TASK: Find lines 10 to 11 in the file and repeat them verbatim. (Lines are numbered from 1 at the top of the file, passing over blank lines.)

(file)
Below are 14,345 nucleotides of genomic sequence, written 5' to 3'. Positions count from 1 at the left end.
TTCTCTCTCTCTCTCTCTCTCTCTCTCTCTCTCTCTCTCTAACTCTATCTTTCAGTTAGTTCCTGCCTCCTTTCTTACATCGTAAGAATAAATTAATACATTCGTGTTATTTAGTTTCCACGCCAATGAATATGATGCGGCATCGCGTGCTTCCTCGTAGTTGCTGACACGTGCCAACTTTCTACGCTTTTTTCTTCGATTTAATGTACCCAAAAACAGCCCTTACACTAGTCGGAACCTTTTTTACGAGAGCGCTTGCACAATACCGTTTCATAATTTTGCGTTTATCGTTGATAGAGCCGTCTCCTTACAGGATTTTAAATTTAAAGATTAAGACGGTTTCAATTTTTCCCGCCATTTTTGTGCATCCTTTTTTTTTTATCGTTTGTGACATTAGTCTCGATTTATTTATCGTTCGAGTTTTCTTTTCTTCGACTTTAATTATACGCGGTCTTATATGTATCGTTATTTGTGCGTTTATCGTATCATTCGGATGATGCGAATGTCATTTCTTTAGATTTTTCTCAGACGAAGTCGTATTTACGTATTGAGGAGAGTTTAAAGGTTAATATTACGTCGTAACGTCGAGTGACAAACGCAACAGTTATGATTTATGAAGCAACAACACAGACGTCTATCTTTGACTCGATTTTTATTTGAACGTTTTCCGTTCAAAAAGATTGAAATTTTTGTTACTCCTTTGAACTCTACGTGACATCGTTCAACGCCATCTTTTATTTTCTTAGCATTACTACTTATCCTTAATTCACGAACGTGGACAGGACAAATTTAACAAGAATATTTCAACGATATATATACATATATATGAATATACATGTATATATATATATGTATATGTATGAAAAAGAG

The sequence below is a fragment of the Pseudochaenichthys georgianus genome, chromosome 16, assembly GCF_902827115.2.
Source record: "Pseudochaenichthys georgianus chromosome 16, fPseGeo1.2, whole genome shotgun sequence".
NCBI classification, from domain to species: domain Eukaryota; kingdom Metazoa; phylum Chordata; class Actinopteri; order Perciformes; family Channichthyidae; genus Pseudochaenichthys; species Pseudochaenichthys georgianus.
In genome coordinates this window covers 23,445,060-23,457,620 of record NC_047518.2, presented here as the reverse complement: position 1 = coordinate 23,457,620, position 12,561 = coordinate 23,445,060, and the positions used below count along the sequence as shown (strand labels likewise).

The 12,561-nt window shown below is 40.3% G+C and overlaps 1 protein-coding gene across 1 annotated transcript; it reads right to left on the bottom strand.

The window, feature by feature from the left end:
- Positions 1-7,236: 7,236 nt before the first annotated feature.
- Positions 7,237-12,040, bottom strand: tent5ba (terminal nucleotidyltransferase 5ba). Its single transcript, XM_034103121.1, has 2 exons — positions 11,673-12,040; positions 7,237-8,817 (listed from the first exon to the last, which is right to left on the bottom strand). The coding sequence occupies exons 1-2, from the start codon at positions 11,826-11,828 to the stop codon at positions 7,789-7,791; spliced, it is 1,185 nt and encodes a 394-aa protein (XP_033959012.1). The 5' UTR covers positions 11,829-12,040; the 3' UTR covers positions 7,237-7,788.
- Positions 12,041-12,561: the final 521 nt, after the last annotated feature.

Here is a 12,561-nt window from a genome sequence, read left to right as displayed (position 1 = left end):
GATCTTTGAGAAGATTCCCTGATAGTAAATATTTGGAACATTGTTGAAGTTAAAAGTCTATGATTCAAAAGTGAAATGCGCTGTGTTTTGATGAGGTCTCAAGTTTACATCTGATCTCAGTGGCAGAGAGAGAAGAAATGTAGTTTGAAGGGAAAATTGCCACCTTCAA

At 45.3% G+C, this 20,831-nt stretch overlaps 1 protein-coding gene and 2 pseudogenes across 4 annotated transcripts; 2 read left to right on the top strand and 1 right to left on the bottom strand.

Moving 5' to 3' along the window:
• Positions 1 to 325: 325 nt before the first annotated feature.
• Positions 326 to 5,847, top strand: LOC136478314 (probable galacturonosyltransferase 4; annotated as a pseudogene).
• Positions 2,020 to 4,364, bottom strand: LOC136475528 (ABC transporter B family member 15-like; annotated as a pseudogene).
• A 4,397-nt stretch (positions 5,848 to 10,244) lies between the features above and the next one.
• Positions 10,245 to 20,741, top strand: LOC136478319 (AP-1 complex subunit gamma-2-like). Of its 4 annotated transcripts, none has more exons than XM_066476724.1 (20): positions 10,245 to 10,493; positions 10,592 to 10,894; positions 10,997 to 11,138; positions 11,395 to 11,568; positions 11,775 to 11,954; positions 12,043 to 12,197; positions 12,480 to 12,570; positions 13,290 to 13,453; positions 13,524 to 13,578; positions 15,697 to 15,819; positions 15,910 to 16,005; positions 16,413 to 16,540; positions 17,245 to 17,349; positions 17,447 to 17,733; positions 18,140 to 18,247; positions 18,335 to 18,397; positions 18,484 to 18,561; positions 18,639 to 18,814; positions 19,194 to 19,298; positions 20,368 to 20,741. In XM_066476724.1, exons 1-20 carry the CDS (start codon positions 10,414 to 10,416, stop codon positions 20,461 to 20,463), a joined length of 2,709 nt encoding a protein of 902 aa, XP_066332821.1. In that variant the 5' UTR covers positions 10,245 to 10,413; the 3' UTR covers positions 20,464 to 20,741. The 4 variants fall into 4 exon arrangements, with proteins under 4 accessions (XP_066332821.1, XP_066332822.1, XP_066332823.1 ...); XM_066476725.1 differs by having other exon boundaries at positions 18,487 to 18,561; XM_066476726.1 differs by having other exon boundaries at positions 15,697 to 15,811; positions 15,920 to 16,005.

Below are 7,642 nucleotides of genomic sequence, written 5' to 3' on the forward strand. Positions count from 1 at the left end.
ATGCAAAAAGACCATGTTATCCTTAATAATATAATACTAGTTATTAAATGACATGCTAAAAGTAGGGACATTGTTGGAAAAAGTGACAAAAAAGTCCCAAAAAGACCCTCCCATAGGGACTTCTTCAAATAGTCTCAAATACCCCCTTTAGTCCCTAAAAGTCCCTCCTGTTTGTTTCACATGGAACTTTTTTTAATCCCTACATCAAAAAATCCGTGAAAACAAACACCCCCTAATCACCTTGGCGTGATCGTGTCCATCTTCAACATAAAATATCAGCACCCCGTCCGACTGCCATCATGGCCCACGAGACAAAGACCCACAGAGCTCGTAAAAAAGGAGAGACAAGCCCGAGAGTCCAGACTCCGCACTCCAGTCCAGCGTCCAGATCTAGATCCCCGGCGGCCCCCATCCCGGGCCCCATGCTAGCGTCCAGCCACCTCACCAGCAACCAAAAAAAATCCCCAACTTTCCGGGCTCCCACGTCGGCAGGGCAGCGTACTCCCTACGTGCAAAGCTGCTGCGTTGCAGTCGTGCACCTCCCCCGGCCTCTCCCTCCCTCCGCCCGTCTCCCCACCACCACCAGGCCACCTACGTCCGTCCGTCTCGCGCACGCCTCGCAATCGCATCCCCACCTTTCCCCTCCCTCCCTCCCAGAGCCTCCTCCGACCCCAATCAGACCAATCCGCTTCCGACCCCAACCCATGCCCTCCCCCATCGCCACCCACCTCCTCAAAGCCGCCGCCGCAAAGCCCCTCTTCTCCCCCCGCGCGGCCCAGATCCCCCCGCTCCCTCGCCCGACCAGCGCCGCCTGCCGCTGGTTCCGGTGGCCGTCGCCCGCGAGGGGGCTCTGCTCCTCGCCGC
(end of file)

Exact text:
- Positions 7,237-12,040, bottom strand: tent5ba (terminal nucleotidyltransferase 5ba). Its single transcript, XM_034103121.1, has 2 exons — positions 11,673-12,040; positions 7,237-8,817 (listed from the first exon to the last, which is right to left on the bottom strand). The coding sequence occupies exons 1-2, from the start codon at positions 11,826-11,828 to the stop codon at positions 7,789-7,791; spliced, it is 1,185 nt and encodes a 394-aa protein (XP_033959012.1). The 5' UTR covers positions 11,829-12,040; the 3' UTR covers positions 7,237-7,788.
- Positions 12,041-12,561: the final 521 nt, after the last annotated feature.